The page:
Recently, I attended a luncheon at East Central Community College (ECCC). The event was hosted by the Culinary Arts program and was part of the students' mid-term exam.
The students and their teacher, Mr. Karrh, prepared Southern cuisine from four different periods from our history: Muskogean, Colonial, Civil War, and Civil Rights, as well as shared people, events, and historical tidbits from each era.
Since there was so much to soak in, I'm going to divide this into four parts, posting about each era during the next four months.
I especially enjoyed the Muskogean and Colonial eras as that's when my current series, is set, in the 1790s.
|Mr. Karrh and some of his students dressed in period garb.|
|Mr. Karrh wore a Scottish kilt underneath the long jacket. I didn't think to get a photo of his kilt, but he is of Scottish descent.|
|A Student in Period Garb|
|Food from the Muskogean Era. Notice the wooden serving chargers. The Muskogean Era is loosely defined as the pre-18th century before cast iron pots and kettles were introduced to the Muskogean tribes by the Europeans.|
|The Menu for the Muskogean Era|
|Students in Period Garb Serving the Meal|
|Students and Guests Enjoying the Repast|
|Banaha at 9 o'clock, Corn on the Cob at 1 o'clock, Hominy at 5 o'clock|
6 cups corn meal
2 teaspoons baking soda
Pour enough boiling water over the meal and soda mixture to make a soft dough which can be handled with the hands.
Prepare 4 to 6 handfuls of corn shucks by pouring boiling water over them to cover, then strip a few shucks to make strings. Tie 2 strips together at ends.
Lay an oval shaped ball of dough on shucks. Fold carefully and tie in the middle with strings. Place in large stew pot and boil 30 to 45 minutes.
Pam's review of Banaha: I've never eaten Banaha, and it wasn't exactly my favorite dish on the menu. It was a bit grainy and bland as corn meal is apt to be. I didn't receive a list of the recipes from the event, so found the basic recipe online. Other ingredients can be added to change the texture of Banaha. In some ways, Banaha could be compared to an earlier, simpler version of "dressing" or "stuffing". Just add some boiled eggs and chicken broth. :)
I've had hominy maybe once in my life and wasn't fond of it, but the ECCC Culinary Arts students made me a fan by adding chicken to the dish. I didn't find a recipe that resembled the simple dish offered at the luncheon, but it was perfectly seasoned, possibly with just salt and pepper. But it was so good that one couldn't go wrong with a bit of butter. Of course, most of us would buy canned hominy if making this dish, but the Muskogean cook would have had to soak and cook field corn in a lye solution. Then she would boil the corn for several hours to loosen the hulls from the kernels, and soften the corn. For more detailed instructions on cooking hominy, go here.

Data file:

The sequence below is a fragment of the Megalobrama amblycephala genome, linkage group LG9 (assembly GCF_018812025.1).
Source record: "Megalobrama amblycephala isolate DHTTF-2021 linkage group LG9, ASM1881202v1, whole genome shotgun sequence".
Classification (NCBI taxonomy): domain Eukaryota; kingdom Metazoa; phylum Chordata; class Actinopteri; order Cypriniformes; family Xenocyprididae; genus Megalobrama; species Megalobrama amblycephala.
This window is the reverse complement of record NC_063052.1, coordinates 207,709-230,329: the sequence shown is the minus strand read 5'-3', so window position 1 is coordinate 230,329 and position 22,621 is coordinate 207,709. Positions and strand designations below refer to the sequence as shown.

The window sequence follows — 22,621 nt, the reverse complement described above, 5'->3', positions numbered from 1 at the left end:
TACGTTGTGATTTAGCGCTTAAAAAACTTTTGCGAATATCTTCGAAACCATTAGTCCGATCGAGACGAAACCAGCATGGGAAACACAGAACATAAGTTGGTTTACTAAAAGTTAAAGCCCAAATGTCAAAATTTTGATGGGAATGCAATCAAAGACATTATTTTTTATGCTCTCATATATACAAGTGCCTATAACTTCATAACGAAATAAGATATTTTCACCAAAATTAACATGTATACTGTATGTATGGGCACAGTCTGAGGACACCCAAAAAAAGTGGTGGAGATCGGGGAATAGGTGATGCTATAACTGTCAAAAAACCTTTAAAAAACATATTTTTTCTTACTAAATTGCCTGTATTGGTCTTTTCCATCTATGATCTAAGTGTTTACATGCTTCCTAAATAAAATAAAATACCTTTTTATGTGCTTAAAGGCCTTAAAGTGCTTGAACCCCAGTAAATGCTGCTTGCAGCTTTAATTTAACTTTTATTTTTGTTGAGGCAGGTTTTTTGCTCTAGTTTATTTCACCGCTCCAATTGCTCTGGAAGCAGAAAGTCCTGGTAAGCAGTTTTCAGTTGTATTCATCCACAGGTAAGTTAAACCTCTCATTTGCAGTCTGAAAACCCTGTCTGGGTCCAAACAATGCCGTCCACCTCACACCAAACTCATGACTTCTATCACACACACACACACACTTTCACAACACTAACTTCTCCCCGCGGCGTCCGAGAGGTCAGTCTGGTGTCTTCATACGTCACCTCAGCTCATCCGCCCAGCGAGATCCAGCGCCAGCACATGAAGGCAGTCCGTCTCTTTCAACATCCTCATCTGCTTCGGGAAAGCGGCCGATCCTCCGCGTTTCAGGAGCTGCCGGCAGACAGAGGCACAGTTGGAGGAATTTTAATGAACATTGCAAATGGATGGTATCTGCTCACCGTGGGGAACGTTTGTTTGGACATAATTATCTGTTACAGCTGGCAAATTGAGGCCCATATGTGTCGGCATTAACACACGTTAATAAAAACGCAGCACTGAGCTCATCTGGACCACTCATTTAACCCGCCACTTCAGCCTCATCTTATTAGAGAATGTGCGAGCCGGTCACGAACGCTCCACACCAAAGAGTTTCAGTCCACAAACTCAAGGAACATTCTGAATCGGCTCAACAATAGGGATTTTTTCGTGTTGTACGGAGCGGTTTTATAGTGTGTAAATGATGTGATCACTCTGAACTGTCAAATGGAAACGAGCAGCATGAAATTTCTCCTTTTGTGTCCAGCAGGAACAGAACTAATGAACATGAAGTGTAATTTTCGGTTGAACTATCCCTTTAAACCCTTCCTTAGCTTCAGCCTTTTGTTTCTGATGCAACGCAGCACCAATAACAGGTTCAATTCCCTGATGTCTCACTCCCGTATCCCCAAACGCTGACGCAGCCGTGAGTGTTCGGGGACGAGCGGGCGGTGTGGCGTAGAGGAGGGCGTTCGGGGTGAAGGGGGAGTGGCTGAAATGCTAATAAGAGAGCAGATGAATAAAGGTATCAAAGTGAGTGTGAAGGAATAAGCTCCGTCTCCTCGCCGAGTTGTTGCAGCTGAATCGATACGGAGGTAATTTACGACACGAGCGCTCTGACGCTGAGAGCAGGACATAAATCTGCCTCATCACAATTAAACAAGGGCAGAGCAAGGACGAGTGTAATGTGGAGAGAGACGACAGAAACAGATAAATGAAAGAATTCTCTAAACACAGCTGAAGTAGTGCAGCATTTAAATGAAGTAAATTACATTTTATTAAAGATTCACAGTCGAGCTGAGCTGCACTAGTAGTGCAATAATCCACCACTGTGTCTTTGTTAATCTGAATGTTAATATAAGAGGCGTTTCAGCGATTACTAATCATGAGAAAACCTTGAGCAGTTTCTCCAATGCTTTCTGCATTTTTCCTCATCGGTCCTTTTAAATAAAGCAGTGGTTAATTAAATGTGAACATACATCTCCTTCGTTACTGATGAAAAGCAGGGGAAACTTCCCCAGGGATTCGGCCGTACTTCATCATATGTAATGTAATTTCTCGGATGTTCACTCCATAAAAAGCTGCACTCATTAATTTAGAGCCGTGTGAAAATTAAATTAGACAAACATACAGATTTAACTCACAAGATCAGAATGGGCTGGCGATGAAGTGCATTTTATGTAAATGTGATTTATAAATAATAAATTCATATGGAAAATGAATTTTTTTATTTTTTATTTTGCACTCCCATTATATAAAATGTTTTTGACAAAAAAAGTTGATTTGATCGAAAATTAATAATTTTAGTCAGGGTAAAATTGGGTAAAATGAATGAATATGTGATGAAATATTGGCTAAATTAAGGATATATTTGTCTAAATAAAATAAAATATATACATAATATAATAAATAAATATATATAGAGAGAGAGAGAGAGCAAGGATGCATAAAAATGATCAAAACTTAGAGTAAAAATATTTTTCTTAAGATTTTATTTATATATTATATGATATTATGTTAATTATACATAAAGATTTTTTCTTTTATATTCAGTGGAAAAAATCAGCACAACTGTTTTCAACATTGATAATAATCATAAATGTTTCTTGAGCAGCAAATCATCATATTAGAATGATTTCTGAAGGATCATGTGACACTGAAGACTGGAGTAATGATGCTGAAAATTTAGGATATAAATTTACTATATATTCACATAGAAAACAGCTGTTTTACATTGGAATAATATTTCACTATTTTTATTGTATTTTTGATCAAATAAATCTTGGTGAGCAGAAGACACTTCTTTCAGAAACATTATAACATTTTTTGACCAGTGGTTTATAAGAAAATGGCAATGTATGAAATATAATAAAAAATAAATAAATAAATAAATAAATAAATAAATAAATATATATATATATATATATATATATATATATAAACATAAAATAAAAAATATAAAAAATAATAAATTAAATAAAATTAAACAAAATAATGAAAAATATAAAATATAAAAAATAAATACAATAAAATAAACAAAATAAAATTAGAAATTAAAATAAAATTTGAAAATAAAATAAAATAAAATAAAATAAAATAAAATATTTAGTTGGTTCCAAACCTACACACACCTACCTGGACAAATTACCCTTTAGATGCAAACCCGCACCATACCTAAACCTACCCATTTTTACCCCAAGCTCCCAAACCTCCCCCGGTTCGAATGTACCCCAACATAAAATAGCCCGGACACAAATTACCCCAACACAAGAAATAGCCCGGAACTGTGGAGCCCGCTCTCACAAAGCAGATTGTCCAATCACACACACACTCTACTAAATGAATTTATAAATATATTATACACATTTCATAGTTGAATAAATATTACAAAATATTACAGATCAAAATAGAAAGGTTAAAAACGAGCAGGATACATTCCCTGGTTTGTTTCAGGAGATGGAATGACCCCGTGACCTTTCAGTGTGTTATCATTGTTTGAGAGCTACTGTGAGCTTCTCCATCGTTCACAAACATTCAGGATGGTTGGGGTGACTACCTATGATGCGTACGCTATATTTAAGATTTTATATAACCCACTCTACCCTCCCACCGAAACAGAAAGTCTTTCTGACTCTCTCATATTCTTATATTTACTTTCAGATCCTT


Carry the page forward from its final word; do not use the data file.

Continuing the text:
Unfortunately, I didn't get to sample the fry bread, but since I live between two Choctaw reservations, fry bread would be fairly easy to get a taste of around here.
Now we get to the sweet part. Molasses cookies. What I remember about molasses cookies comes from an elderly lady name Mrs. Arletta who made what we called teacakes (not to be confused with the English teacake), but Mrs. Arletta's teacakes were similar to molasses cookies. From as young as six-seven years old, I can remember sneaking into her kitchen and reaching in her cookie crock to get one of her teacakes. I never, ever found it empty.
There are tons of recipes on the internet for molasses cookies, so take your pick.
However, I have a feeling that the 17th-18th century recipe was way simpler than the "Old-fashioned" recipes dotting the internet, and I simply can't imagine any of them tasting as amazing as Mrs. Arletta's did to a little barefoot girl on a sunny, summer day way down in Mississippi.
The Promise of Breeze Hill is set in 1791 Natchez Territory. With a wide range of characters with ties to the Spanish, French, British, Choctaw, African, and Irish, the food served would have been a bit more varied than what was available during the Muskogean era, and the serving pieces would be more in line with the Colonial era, but there would still be some offerings on the table, especially when the cook was part Choctaw, Chickasaw, or Natchez.
Join us next month on the 16th for a look into the Culinary Arts of the Colonial Era in the South.
CBA Bestselling author PAM HILLMAN was born and raised on a dairy farm in Mississippi and spent her teenage years perched on the seat of a tractor raking hay. In those days, her daddy couldn't afford two cab tractors with air conditioning and a radio, so Pam drove an Allis Chalmers 110. Even when her daddy asked her if she wanted to bale hay, she told him she didn't mind raking. Raking hay doesn't take much thought so Pam spent her time working on her tan and making up stories in her head. Now, that's the kind of life every girl should dream of. www.pamhillman.com